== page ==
Even though Susan was one of their own, the police had other crimes to handle so the man hunt slowly petered out. Every day at roll call for three months, the officers were reminded to be on the lookout for Thomas but after several weeks their attention had moved on to other problems in the city.
Rollie looked forward to being able to make love to his wife but he didn't want to push her. Susan began to snuggle up to Rollie when they went to bed. At first she would just put her foot on his leg or lay her hand on his shoulder. One night she asked Rollie to just hold her.
The Chambers' life was getting back to normal. Susan was smiling and joking with Rollie more often and the haunted look in her eyes had disappeared. They still hadn't made love but were looking forward to it. Susan had gone for a three month follow up visit. During the visit she told the doctor that she felt like she was coming down with the flu.
"We'll take some blood and run some tests," the doctor said. "Probably just a virus but we'll check it out. You can come back next week for the results."
The results of the blood test were devastating. It took Susan close to thirty minutes to make the fifteen minute drive home from her doctor's office. Her mind was spinning and she had trouble concentrating. Several times people honked at her because she just sat at an intersection after the traffic light had changed. Susan pulled into her parking space at her and Rollie's condo.
She entered her home leaving the front door wide open and went into her kitchen. Susan sort of folded onto a kitchen chair and stared at the wall for several minutes. Finally Susan stood and went into the small guest bedroom that they used as an office and study area for her. She tore a sheet of paper out of a notebook and wrote a short note.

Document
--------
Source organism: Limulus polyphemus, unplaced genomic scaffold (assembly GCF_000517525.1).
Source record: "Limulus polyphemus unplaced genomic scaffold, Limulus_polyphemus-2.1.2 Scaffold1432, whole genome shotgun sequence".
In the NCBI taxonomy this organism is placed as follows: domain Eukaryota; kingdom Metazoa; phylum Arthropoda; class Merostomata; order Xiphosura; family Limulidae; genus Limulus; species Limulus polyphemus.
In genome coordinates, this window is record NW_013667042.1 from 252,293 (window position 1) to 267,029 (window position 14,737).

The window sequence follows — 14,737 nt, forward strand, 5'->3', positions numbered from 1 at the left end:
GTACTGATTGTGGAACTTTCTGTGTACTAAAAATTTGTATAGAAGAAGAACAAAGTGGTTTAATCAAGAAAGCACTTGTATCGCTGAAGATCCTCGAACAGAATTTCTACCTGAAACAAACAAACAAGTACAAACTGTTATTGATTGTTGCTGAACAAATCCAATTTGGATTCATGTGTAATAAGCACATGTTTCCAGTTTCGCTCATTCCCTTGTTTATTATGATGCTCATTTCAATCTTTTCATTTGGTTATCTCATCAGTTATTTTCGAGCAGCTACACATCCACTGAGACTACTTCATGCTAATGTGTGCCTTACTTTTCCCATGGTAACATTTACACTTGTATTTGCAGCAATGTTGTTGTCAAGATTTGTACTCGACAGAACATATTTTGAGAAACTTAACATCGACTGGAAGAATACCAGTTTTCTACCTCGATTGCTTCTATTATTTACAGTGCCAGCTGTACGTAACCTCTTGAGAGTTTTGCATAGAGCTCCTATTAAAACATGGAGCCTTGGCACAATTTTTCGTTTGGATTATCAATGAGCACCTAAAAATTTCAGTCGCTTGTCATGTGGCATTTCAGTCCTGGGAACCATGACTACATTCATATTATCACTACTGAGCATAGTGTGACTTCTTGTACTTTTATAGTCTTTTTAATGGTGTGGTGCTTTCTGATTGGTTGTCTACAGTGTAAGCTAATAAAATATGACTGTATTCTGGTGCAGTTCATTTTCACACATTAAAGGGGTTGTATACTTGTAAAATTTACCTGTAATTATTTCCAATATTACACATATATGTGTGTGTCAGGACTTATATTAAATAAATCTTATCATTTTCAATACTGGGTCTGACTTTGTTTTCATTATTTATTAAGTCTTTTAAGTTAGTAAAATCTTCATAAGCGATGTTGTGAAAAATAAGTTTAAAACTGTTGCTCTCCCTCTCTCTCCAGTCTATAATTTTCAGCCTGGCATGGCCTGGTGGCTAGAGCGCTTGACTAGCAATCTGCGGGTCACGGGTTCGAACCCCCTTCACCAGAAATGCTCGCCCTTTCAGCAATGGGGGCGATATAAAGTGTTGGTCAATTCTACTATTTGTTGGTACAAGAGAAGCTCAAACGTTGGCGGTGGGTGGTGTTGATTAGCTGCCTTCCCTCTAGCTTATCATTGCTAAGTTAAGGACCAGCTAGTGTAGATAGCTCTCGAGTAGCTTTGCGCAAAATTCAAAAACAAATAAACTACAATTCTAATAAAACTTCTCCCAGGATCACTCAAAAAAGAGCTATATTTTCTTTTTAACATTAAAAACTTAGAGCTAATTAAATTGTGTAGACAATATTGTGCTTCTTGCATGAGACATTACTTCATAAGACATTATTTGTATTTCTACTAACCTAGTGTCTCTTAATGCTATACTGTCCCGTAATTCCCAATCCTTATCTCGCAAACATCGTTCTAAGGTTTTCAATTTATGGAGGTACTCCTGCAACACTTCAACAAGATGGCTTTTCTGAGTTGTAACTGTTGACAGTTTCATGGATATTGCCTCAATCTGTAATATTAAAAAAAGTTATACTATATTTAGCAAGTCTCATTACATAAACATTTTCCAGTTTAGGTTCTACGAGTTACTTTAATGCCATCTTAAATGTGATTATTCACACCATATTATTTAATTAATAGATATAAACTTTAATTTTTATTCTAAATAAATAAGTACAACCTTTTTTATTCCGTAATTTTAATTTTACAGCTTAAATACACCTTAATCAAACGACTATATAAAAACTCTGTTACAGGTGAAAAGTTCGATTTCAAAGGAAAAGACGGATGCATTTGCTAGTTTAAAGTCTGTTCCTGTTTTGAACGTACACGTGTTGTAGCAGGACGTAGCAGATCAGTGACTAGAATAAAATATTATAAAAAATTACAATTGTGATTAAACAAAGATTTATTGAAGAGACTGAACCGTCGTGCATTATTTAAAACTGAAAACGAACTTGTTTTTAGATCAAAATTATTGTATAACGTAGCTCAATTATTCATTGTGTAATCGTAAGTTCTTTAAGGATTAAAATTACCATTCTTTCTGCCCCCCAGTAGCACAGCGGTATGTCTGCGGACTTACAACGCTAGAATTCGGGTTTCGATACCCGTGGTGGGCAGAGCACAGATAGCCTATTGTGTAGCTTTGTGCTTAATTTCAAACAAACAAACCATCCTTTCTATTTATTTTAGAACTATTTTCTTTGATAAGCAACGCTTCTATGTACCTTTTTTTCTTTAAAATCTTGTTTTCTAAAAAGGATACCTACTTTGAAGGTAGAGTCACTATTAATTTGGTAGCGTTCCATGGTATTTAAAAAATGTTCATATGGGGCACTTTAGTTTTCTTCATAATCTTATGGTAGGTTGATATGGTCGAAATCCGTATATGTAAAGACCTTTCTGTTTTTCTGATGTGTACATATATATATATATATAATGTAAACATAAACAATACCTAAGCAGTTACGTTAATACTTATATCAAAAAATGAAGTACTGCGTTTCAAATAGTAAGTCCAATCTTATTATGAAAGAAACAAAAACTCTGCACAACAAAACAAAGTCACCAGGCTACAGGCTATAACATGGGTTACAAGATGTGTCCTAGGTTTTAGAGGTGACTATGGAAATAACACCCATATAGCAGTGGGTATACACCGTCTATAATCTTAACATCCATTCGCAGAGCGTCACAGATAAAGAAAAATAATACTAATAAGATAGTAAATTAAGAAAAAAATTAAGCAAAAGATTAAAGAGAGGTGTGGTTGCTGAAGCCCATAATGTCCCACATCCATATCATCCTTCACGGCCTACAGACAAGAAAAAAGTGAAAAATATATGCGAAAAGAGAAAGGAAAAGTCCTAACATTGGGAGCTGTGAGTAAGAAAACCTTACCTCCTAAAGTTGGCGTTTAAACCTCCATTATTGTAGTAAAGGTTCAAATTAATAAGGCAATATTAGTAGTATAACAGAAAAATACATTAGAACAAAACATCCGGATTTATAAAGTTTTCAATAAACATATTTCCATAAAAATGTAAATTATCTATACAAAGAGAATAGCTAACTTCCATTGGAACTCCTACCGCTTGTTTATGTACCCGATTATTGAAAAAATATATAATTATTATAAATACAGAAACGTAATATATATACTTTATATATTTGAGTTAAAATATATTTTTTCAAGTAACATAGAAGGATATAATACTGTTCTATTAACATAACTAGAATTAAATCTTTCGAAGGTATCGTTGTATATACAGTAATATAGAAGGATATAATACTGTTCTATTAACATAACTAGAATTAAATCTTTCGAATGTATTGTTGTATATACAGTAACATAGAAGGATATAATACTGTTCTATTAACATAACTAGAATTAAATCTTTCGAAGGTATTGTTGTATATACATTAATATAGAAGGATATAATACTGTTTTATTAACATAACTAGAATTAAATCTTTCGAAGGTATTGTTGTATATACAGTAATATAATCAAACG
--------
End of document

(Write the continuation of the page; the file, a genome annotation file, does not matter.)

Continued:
Susan put the note in an envelope, took it into the master bedroom, and propped it up on the night stand on Rollie's side of the bed. Then she walked into the bathroom. Opening the medicine cabinet Susan took out the bottle of Oxycontin pills the doctor had prescribe for pain after the attack on her.
There had been 15 pills in the prescription but Susan had only taken two; she didn't like the way they made her feel. Susan got a glass of water, lay down on the bed and took the 13 remaining pills. Tears were running down her cheeks as she dropped the prescription bottle on the bed next to her.
That's the way Rollie found her when he got home from work.
He looked at the open front door in surprise and rushed into the apartment. "Susan, Susan! Where are you?"
Rollie check the small living area, kitchen and went down the short hall to their bedroom. He saw Susan and knew she was dead. Slowly he walked over to the bed and sat down next to her. Rollie picked up the bottle and read the prescription. He held Susan's hand and cried.
"Why baby?" Rollie asked choking on his tears. "You were getting better; we were getting better." Then he saw the envelope on his night stand. He walked around the bed, opened the envelope, and read the note.
Please forgive me but I can't face this anymore.
Jessica has been a big help and I've been slowly getting better. My mind felt clearer and I wasn't in such a fog anymore. I was looking forward to making love with you again and holding you as you held me for so many nights.
You are the best thing that ever happened to me and I often thank God that I was speeding that day. Maybe I was speeding toward my one true love. I guess so because that is what you are; my one true love.
When I went for my three month follow up I wasn't felling very well. My doctor said he thought I had a mild case of the flu and took my blood to test. He called me today and asked that I come in to discuss the results of the test. I thought it was strange that he couldn't tell me over the phone.
When I got the results I understood why he wanted to see me in person. There is no easy way to say this. That animal, that fiend Thomas that raped me gave me HIV. It wasn't bad enough that he almost took my sanity but now he has taken my life.
My doctor told me that testing positive for HIV doesn't mean it will develop into full bloom AIDS but I can't take the chance. A life time of worrying about a mistake or an accident when we make love isn't something I can live with. What if you became infected too because you showed me how much you love me? I couldn't live with that.
So instead of waiting and praying that it doesn't happen I'm taking this way out. Please forgive me and think of me sometimes.
I want you to mourn me, mourn us, for a while and then get on with your life. You are too fine a man to be alone. Someone else needs the love and caring that you can provide.
But remember I will be waiting for you.